In Penobscot and Piscataquis counties, children age 5 and under whose families are struggling with substance abuse will have improved well-being and safety, and a better chance of staying in or returning to their own homes rather than remaining in foster care under a five-year, $3.9 million project led by the Bangor-based Families And Children Together, the University of Maine School of Social Work and a coalition of community organizations and agencies.
The Penquis Regional Linking Project: Building Quality Services for Rural and Frontier Communities will receive $797,405 annually for five years from the Administration for Children and Families, Children’s Bureau’s Promoting Safe and Stable Families program. The effort will involve at least 25 area service agencies, led by F.A.C.T. and Beverly Daniels, executive director of F.A.C.T.
Jennifer Middleton, a UMaine assistant professor of social work, is the lead researcher on the
project and co-director of evaluation. Middleton, who will team in the project’s evaluation with Len Kaye, a UMaine professor of social work and director of the Center on Aging
The project will address a particularly critical need in the Penquis region of the state — Penobscot and Piscataquis counties, and the Penobscot Nation, said the project coordinators.
Maine has the highest opiate addiction rate per capita in the country at 386 per 100,000, compared to 45 per 100,000 for the Unites States and 131 for New England, according to Middleton. In addition, a recent and growing problem is the use of bath salts; of the state’s 152 bath salts overdoses in 2011, 30 percent were in Penobscot County.
The high opiate rate has resulted in a sharp increase in the number of babies born with intrauterine exposure to drugs, the researchers said. The statewide number has jumped from 165 babies affected in 2005 to 667 in 2011. Of those, 173 were opiate-exposed. At Eastern Maine Medical Center, the primary birthing hospital in the Penquis region, a third of all drug-exposed infants in Maine — 195 substance-affected newborns — were treated in 2011. And the numbers continue to climb significantly in the Penquis region. The first two quarters of 2012 statistics regarding substance-exposed infants at EMMC show a 20 percent projected increase for this year, compared to 2011, Middleton said.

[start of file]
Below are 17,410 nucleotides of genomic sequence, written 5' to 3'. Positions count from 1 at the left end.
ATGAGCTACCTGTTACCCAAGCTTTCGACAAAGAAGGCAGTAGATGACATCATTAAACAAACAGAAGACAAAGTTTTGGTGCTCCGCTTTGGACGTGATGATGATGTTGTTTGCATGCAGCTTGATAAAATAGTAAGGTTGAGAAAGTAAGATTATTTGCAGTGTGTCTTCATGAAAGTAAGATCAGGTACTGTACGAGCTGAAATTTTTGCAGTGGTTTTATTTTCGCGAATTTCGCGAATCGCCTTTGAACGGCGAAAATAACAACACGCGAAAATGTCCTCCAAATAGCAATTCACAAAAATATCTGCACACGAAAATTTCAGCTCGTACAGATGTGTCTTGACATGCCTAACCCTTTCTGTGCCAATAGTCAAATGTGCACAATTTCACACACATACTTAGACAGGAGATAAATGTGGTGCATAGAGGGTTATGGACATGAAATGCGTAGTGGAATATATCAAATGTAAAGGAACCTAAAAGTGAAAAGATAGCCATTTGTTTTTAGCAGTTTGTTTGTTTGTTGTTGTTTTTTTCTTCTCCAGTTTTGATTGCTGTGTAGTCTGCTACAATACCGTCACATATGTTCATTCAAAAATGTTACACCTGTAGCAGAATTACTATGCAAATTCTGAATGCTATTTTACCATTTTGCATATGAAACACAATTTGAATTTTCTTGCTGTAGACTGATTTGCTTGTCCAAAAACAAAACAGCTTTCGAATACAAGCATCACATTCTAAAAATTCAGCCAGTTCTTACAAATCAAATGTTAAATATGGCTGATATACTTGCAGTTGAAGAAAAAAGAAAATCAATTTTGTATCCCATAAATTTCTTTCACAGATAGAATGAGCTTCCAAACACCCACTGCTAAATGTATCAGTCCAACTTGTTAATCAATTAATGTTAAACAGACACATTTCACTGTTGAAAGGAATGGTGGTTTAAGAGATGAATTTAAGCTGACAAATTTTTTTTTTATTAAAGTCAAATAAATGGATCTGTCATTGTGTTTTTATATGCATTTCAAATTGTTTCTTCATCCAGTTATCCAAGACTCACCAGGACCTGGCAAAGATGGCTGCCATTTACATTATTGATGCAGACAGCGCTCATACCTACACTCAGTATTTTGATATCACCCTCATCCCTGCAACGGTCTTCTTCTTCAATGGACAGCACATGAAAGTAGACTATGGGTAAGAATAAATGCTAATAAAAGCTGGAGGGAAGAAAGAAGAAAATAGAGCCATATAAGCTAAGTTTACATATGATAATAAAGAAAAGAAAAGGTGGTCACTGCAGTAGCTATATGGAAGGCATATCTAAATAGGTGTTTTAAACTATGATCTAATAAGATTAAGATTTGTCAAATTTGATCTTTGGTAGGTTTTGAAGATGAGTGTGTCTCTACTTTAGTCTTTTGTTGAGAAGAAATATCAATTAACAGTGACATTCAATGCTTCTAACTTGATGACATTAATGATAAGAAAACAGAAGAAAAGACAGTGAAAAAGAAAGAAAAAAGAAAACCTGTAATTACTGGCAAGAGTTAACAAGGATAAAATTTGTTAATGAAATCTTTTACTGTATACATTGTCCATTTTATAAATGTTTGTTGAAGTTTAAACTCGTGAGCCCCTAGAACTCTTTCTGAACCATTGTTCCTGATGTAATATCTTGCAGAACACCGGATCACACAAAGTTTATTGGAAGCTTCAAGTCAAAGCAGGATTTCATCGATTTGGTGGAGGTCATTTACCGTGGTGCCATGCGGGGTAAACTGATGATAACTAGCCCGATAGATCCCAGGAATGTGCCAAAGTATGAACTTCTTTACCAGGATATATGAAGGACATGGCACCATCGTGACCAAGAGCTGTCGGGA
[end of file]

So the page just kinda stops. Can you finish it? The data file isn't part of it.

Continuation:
The newly funded Penquis Regional Linking Project is a “community engaged” research project and one of the first of its kind in the nation to implement and evaluate a trauma-informed system of care for substance-exposed infants and their families.
The Linking Project will dovetail into the existing Penquis District Linking Partnership to build a family-focused, integrated trauma-informed service system to mitigate the negative effects that substance abuse has on children and families. The Linking Partnership was created approximately one and a half years ago as a regional network of healthcare organizations, child welfare organizations, social service agencies, kinship care service providers, substance abuse treatment providers, public health agencies, institutions of higher learning including UMaine and the University of New England, and three offices in the Maine Department of Health and Human Services — Substance Abuse, Child and Family Services and the Family Drug Court Project.
In addition to UMaine and F.A.C.T., other partnering agencies in the Linking Project are Eastern Maine Medical Center; the Penobscot Nation; Wellspring Substance Abuse and Mental Health Services, Bangor Public Health Nurses; Maine Department of Health and Human Services, Office of Child and Family Services; Maine Department of Health and Human Services, Office of Substance Abuse; Maine Academy of Pediatrics; Maine Families; Maine Touchpoints Project; Helping Hands with Heart; Charlotte White Center; Acadia Hospital; Children’s Developmental Services; Children’s Growth Council; and WINGS.